• Enablers — Many people are also eager to receive clear information on what to do and how they can help (34 percent). When they can see how other individuals, companies and government are making an effort and that there are no free-riders, the public is more likely to do the same.
  • Positivity — People would feel more motivated if they could see a direct link between their actions and helping the planet (40 percent) or helping future generations (40 percent). Demonstrating how the world can be better and showcasing a positive vision can be highly motivating for people.

How can businesses help their customers to engage in greater action to help mitigate climate change — and what are the benefits of doing so?

First, there is no single solution to this challenge — one size does not fill all. Some people feel empowered to take action when they can see the positive effect of their actions on the planet but still need reminders and advice, while others may not have enough confidence that their actions will make a difference. However, once they see that they are part of a collective effort (for example, seeing what companies are doing on climate change) they would be more likely to take action.

Second, businesses can leverage four common ingredients to encourage and inspire people to take climate action:

  • Paint a positive vision that balances the negative facts about climate impact with a positive vision of a climate-friendly future.
  • Prove the personal benefits (financial savings, health benefits, convenience).
  • Share solutions in terms of tips and information about specific personal actions and support from business.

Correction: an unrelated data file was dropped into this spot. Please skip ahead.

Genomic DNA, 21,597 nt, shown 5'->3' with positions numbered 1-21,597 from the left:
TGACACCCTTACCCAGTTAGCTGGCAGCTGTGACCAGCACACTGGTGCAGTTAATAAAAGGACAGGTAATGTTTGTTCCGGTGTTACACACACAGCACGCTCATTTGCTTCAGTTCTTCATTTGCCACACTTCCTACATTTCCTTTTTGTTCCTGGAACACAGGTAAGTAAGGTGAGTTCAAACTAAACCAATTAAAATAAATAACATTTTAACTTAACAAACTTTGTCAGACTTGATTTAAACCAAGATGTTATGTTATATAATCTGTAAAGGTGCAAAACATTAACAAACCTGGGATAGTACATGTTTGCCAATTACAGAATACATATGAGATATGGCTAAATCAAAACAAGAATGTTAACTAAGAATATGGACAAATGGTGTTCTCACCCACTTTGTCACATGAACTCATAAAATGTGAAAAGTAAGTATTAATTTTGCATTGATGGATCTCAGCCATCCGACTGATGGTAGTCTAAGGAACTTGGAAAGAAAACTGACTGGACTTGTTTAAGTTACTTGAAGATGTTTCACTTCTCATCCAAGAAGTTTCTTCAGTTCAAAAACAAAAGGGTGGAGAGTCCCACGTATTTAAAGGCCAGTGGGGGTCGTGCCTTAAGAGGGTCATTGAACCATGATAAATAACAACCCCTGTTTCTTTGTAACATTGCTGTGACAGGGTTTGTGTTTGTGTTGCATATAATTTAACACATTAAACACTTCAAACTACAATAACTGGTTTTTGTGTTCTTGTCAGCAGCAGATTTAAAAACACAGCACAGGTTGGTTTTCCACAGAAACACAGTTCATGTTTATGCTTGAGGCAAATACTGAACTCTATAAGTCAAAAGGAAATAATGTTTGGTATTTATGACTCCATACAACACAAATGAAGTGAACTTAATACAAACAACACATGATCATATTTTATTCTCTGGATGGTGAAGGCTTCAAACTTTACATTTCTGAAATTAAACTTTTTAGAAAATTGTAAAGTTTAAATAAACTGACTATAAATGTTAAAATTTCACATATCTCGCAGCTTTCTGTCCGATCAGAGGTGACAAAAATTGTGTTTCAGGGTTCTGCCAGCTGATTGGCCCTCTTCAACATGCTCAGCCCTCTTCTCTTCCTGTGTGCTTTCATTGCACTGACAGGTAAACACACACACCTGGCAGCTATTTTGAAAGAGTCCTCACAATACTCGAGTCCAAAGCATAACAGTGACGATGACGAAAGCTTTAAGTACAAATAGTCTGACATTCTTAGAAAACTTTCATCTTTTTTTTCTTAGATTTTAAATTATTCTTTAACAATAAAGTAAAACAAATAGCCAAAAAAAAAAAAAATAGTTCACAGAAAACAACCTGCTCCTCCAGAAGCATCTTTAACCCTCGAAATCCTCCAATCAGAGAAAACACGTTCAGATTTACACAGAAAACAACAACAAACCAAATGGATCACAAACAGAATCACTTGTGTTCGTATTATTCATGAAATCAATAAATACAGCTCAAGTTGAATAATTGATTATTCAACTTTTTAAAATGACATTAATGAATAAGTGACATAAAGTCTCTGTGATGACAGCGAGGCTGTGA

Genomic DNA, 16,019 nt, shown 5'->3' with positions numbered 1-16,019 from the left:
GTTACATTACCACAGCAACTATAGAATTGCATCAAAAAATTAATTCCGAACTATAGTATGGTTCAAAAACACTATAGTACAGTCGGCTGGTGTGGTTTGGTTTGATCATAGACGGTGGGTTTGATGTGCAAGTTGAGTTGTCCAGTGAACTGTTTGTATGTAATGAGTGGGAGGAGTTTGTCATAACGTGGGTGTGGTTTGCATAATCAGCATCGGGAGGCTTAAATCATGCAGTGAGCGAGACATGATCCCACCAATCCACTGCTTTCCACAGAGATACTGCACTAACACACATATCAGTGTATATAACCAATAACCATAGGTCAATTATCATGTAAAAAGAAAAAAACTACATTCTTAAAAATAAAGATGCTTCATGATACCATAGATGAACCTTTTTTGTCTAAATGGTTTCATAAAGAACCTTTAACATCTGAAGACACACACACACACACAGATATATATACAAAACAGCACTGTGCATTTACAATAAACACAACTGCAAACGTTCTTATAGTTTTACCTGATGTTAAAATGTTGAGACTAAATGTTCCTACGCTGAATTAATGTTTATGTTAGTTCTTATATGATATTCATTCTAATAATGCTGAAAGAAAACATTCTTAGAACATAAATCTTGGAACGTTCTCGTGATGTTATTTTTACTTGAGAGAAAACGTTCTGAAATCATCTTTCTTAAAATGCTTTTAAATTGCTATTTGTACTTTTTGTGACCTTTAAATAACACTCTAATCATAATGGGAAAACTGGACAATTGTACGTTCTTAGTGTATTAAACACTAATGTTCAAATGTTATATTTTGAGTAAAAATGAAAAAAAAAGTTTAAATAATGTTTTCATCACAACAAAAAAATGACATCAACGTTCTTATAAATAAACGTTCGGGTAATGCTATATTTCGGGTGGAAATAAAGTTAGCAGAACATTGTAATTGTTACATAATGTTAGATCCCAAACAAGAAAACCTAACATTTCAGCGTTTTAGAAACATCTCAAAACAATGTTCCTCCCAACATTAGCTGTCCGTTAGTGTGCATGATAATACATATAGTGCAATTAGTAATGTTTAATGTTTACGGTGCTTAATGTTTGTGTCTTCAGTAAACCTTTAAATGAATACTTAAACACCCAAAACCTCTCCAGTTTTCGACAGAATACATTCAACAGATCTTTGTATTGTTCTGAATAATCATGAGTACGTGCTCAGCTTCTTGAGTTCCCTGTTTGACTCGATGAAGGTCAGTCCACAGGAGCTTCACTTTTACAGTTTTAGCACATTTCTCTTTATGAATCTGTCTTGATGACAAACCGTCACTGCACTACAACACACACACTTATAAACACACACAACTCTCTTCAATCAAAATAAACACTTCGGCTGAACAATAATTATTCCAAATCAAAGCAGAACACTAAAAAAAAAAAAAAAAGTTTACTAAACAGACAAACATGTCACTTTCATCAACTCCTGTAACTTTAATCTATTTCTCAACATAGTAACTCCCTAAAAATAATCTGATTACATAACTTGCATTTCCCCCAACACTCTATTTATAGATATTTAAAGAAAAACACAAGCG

• Create a community where people can feel part of a movement where everyone contributes.

Businesses have the opportunity to build stronger relationships with their customers and develop long-term trust by helping them address climate change and by being more transparent about their commitment to climate change. Being environmentally friendly is one of the most important drivers of trust where businesses are underperforming, according to the 2016 GlobeScan Radar).


Making people feel part of a joint effort will help inspire action, strengthen relationships and build a deeper level of trust. It is the result of strong long-term relationships with consumers and stakeholders that allows information flow, engagement and collaboration.

While the perception of a lack of effort from business may discourage us from doing more on climate change, an engagement strategy that leverages these motivators and common ingredients may empower consumers and mobilize more action. This also represents an opportunity for businesses to renew their commitment to climate change through a global movement involving many stakeholders worldwide.